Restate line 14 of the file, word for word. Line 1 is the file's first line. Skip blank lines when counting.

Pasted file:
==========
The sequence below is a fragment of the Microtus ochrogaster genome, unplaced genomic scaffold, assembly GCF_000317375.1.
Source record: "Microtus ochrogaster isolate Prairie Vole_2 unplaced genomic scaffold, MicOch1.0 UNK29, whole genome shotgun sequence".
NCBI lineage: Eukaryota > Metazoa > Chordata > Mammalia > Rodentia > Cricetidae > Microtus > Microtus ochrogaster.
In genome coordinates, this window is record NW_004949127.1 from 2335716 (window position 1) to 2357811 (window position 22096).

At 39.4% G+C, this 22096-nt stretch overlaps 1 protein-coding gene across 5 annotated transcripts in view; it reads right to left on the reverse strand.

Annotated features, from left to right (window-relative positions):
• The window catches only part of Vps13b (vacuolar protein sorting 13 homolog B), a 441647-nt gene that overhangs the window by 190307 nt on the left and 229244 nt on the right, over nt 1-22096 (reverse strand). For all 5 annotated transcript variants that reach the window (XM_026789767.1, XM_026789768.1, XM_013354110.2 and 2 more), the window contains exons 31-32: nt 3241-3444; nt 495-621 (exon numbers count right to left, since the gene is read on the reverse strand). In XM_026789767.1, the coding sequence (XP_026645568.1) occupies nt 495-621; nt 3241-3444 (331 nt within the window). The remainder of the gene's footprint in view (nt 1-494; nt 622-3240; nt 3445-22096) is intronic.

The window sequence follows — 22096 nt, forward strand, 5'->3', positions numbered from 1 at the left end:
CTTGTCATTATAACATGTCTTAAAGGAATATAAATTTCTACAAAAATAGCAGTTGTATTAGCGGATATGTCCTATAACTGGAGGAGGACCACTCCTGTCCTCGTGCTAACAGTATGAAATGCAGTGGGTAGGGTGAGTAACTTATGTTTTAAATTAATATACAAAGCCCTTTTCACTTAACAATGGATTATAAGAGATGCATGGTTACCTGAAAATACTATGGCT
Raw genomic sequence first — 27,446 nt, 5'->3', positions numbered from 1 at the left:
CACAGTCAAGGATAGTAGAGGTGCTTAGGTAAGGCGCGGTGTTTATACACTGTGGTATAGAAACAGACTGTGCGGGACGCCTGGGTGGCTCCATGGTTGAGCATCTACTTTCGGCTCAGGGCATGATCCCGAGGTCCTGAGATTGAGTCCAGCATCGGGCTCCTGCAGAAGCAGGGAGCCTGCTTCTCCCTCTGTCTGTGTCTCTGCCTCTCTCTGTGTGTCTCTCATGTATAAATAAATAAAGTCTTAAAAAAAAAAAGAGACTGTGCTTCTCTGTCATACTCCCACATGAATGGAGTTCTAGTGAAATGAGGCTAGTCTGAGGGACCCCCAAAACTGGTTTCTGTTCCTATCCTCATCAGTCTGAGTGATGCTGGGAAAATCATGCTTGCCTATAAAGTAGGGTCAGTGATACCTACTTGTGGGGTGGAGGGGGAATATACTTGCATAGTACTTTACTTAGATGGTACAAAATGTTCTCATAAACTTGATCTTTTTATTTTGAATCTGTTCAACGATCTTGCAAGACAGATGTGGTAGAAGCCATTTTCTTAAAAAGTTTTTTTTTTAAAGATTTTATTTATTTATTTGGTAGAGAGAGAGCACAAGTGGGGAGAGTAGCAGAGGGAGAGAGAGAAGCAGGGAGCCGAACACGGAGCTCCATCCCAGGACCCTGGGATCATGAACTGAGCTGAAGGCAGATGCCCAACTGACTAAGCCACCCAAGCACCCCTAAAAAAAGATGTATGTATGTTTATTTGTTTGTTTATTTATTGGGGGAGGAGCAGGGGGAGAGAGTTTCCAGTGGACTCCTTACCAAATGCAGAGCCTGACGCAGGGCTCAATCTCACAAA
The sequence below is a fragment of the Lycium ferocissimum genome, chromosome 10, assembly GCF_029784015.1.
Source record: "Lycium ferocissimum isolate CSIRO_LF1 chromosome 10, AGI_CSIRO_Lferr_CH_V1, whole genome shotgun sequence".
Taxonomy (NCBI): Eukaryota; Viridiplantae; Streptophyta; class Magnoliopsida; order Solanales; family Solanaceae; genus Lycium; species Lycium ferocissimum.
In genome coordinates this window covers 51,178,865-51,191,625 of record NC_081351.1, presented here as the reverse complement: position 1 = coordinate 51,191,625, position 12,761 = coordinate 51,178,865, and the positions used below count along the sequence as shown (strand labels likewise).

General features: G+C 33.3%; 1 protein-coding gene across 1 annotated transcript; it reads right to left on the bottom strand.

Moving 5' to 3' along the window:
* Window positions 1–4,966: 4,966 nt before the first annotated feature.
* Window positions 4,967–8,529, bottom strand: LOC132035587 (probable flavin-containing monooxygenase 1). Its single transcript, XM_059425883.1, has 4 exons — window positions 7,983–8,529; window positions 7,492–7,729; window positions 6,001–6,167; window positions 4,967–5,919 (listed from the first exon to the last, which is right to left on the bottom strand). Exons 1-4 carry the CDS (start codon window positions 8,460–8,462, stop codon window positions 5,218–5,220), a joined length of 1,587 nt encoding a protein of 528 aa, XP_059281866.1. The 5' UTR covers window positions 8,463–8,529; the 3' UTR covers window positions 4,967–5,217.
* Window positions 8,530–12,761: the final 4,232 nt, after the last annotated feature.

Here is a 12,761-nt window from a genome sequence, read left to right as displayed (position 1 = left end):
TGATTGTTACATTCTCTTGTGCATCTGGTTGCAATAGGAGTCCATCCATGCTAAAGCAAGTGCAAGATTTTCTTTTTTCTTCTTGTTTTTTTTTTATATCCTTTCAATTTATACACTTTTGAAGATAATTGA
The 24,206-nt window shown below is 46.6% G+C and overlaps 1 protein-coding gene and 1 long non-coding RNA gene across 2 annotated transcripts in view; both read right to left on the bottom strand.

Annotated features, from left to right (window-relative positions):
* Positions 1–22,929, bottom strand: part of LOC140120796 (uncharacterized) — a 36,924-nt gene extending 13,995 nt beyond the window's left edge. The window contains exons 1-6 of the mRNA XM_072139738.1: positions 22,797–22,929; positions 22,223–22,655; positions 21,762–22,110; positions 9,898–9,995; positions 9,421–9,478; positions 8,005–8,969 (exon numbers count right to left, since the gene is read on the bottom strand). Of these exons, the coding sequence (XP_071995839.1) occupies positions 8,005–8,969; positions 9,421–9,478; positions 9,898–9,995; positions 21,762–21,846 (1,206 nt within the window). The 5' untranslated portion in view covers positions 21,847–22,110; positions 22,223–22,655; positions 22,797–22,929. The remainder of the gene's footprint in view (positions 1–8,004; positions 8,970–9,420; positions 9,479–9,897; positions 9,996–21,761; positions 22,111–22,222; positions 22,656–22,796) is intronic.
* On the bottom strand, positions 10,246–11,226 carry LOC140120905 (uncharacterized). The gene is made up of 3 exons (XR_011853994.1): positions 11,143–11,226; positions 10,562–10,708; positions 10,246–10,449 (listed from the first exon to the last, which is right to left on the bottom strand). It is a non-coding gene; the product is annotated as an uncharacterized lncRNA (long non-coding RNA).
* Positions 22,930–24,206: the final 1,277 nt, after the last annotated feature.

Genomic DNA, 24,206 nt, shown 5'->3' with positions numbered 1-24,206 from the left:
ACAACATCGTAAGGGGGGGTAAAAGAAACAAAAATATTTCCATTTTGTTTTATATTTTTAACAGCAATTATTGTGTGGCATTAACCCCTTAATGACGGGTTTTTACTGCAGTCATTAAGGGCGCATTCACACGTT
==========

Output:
Taxonomy (NCBI): Eukaryota; Viridiplantae; Streptophyta; class Magnoliopsida; order Solanales; family Solanaceae; genus Lycium; species Lycium ferocissimum.